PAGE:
We find that the absence of counsel at sentencing was more than "theoretical" and that for all practical purposes, Daniels was acting without counsel at sentencing. Although Judge Pratt was of the opinion that "there really is not too much that can be said in connection with mitigation of penalty," and had the warden's institutional report which mentioned that official's letter of appreciation for saving a fellow inmate's life, at the time he imposed sentence the judge was unaware of two recent evaluations (dated June 3 and 4, 1976) of Daniels by senior correction officers at the MCC. One letter recounted the details of the incident at the MCC in which Daniels had placed his own life in jeopardy in order to save the life of another inmate, stated that Daniels had helped many inmates "to help themselves and each other toward the goals of becoming productive and useful residents of this institution," and concluded by stating, "I very strongly believe Daniels has good potential of becoming a real asset to society and his family upon release." The other letter was similar in tone and concluded that "Daniels will live up to the normal expectations of society once he is returned to the community, which should be at the most expeditious opportunity." These evaluations were far more helpful to Daniels than the rather neutral warden's institutional report. Although counsel appears to have seen the presentence report prior to sentencing, see note 3, supra, he apparently was unaware that these letters had not been included. In any event, no attempt was made to bring them to the court's attention, until, after sentence had been pronounced, Daniels asked the court if it had reviewed the correction officers' letters.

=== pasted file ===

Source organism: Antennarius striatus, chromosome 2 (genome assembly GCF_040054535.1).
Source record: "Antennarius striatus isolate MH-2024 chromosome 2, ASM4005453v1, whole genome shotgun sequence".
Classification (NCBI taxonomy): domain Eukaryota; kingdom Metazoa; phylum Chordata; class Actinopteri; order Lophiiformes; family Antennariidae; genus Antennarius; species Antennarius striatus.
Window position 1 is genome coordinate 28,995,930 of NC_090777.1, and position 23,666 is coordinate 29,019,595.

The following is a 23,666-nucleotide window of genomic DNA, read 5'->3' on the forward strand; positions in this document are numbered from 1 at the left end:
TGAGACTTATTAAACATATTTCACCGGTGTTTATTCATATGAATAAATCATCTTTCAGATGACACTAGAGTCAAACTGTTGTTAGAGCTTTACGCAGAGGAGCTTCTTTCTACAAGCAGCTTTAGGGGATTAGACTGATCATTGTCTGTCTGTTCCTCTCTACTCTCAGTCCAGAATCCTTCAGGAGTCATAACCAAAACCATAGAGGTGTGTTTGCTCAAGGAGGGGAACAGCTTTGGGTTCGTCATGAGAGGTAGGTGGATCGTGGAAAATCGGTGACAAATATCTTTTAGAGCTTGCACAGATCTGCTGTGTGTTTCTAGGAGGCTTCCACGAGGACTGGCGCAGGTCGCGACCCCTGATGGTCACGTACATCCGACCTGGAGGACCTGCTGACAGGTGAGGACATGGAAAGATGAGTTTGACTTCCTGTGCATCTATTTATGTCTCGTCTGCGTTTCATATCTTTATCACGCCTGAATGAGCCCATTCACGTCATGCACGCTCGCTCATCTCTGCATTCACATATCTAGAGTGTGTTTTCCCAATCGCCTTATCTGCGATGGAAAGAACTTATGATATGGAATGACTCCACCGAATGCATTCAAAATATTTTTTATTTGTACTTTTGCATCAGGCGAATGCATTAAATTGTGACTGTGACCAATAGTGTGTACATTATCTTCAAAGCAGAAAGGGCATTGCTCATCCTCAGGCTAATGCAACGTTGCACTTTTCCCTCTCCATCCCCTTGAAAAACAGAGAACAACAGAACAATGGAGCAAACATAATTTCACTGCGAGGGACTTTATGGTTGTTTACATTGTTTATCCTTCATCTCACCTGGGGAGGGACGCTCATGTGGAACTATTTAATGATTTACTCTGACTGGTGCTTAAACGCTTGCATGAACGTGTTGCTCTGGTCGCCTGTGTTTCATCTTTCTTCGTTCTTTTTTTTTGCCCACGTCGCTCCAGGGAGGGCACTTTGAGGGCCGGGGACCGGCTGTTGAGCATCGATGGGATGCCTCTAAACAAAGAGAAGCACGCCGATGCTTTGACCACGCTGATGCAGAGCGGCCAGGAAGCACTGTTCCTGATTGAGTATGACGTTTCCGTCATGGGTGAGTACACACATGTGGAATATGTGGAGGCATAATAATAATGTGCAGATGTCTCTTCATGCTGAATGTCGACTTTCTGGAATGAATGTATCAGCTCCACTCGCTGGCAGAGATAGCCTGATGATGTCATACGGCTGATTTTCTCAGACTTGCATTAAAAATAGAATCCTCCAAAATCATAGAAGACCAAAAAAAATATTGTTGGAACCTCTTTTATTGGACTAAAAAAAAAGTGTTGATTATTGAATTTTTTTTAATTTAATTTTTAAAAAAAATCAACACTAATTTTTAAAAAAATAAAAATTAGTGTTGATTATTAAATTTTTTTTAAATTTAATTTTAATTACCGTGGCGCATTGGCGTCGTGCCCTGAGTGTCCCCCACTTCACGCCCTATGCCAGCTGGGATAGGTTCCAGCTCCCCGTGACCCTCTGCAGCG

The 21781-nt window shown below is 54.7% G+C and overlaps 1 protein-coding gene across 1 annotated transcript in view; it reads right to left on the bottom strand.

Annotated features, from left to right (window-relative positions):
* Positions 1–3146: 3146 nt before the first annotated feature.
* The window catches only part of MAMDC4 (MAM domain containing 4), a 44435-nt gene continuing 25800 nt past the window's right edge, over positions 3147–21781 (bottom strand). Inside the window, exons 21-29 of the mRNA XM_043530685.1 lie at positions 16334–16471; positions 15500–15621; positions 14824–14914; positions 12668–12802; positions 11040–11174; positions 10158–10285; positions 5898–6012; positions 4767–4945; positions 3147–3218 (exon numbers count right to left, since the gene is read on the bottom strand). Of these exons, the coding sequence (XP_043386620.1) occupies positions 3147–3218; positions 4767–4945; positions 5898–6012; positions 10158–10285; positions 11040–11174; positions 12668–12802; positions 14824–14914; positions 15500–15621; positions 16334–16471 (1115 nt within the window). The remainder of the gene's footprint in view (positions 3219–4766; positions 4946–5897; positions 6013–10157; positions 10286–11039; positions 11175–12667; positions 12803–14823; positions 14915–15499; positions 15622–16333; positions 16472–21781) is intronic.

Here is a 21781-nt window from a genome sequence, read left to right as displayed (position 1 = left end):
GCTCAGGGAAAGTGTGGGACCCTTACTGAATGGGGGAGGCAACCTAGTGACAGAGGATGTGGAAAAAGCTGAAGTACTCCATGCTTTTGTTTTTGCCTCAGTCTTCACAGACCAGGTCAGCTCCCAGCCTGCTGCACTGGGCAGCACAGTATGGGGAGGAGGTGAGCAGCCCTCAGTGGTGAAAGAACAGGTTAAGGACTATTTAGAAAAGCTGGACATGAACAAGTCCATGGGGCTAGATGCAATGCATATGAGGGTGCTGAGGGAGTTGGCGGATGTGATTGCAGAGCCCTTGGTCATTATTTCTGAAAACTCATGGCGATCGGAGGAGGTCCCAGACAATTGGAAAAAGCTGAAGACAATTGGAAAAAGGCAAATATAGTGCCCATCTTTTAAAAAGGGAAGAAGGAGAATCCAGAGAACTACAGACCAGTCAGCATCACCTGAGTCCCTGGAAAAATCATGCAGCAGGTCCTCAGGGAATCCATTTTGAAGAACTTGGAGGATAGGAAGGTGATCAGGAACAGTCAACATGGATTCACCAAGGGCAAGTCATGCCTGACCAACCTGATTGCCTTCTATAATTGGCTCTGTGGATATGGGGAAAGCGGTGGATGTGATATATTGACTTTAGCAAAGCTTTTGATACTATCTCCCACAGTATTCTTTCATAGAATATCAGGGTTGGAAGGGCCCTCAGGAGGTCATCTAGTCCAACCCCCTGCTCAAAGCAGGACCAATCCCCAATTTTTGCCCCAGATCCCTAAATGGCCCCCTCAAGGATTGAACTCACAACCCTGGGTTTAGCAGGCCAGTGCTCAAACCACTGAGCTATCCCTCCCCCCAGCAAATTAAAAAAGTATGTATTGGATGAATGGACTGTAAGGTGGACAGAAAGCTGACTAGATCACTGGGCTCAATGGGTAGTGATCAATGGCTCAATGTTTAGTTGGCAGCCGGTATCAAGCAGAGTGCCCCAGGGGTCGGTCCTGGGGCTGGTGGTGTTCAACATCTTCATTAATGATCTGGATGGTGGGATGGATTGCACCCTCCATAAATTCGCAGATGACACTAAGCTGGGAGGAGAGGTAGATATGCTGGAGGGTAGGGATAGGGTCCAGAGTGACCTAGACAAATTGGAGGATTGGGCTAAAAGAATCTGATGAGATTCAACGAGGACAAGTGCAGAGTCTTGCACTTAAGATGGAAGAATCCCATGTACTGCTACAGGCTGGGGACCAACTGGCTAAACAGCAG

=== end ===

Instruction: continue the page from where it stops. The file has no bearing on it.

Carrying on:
In sum, we conclude that for all practical purposes Daniels had no counsel at sentencing and that he was prejudiced by the lack of an advocate who could have marshalled the available commendations to which we have referred and have made argument in mitigation of any judgment to be imposed. It follows that the sentence should be vacated and the case remanded for resentencing, at which time appellant will have an opportunity to be represented by counsel. See Davis v. Estelle, 529 F.2d 437, 439-40 (5th Cir. 1976); United States v. Carroll, 510 F.2d 507, 511-12 (2d Cir. 1975), cert. denied, 426 U.S. 923, 96 S.Ct. 2633, 49 L.Ed.2d 378 (1976).
Conviction affirmed; remanded for resentencing.
The court was referring to the fact that counsel had previously represented Daniels in a prior trial on similar charges. That trial resulted in a hung jury and the indictment was subsequently dismissed for violation of the Interstate Agreement on Detainers. The record indicates that counsel was appointed by the court and we note that counsel's name appears on the Criminal Justice Act roster of counsel for the Eastern District, established pursuant to 18 U.S.C. § 3006A(a). Section 3006A(b) provides, inter alia, that, "Counsel furnishing representation under the plan shall be selected from a panel of attorneys designated or approved by the court, or from a bar association, legal aid agency, or defender organization furnishing representation pursuant to the plan."
The Court noted that it had not received prior notice that Daniels would not be represented by trial counsel at sentencing. The record also indicates that the court had granted a previous request by Daniels to adjourn sentencing
Appellant contends that these letters were removed from his file without his knowledge. The record is unclear as to whether appellant saw his pre-sentence report, although it appears that trial counsel must have seen the report since he stated that he agreed with the probation report's assessment of appellant. The government explains that the letters from the two correctional officers were not included in the report because the officers had not been authorized to forward the letters by the warden; no explanation is given for the failure to include the warden's letter